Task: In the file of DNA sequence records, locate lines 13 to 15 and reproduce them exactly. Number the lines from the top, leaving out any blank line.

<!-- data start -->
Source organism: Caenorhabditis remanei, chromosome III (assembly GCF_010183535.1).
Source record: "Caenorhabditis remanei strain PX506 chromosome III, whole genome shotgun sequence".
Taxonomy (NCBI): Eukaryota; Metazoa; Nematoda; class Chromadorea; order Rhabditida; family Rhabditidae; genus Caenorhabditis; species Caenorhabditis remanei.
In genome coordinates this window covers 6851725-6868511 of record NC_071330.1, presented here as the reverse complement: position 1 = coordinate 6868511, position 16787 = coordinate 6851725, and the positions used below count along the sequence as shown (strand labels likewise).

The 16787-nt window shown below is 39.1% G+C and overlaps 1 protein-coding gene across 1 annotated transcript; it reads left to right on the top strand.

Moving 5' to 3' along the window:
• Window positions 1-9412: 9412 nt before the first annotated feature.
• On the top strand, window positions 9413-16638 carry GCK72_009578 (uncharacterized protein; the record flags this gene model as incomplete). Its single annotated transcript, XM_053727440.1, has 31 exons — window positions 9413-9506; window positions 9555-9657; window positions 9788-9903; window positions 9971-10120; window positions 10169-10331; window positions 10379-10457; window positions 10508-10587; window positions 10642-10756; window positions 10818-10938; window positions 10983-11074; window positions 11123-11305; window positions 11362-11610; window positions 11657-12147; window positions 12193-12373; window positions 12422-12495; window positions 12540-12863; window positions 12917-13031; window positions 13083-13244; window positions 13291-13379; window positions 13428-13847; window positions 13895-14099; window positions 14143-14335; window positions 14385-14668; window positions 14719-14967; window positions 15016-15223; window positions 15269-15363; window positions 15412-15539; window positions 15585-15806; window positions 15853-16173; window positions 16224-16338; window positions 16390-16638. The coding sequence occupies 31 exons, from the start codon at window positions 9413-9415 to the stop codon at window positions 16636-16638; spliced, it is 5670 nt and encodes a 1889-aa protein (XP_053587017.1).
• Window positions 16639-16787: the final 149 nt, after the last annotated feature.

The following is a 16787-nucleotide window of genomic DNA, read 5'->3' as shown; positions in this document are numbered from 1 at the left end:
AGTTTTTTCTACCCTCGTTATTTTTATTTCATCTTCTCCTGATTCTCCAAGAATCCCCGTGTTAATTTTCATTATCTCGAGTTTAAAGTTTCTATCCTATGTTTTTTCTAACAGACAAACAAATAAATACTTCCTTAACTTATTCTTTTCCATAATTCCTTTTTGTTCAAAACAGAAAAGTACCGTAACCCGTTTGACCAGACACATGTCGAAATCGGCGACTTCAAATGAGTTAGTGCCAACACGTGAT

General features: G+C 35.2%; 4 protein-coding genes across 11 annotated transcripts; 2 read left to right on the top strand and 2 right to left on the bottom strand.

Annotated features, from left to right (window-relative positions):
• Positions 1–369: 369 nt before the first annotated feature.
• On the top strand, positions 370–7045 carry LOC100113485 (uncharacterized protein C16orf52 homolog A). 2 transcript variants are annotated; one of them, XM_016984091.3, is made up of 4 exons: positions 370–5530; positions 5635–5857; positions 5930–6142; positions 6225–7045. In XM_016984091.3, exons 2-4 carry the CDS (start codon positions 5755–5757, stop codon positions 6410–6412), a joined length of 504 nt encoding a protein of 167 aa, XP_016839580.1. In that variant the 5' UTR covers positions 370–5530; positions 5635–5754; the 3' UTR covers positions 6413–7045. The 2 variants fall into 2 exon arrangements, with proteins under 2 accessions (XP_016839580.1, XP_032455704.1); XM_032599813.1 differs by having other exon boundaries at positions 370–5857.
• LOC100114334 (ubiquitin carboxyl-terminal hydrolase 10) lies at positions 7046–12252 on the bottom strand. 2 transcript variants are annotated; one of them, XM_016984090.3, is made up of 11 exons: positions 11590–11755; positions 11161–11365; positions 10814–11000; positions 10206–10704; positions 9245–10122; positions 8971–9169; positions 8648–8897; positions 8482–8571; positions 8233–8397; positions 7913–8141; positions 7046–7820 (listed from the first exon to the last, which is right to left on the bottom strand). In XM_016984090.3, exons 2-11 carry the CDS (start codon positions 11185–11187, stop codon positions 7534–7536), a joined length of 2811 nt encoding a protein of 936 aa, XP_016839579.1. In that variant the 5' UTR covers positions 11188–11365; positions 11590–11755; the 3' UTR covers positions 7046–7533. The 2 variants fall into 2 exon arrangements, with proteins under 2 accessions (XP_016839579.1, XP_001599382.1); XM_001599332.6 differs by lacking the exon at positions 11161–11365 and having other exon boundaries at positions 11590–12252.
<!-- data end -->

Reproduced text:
Annotated features, from left to right (window-relative positions):
• Positions 1–369: 369 nt before the first annotated feature.
• On the top strand, positions 370–7045 carry LOC100113485 (uncharacterized protein C16orf52 homolog A). 2 transcript variants are annotated; one of them, XM_016984091.3, is made up of 4 exons: positions 370–5530; positions 5635–5857; positions 5930–6142; positions 6225–7045. In XM_016984091.3, exons 2-4 carry the CDS (start codon positions 5755–5757, stop codon positions 6410–6412), a joined length of 504 nt encoding a protein of 167 aa, XP_016839580.1. In that variant the 5' UTR covers positions 370–5530; positions 5635–5754; the 3' UTR covers positions 6413–7045. The 2 variants fall into 2 exon arrangements, with proteins under 2 accessions (XP_016839580.1, XP_032455704.1); XM_032599813.1 differs by having other exon boundaries at positions 370–5857.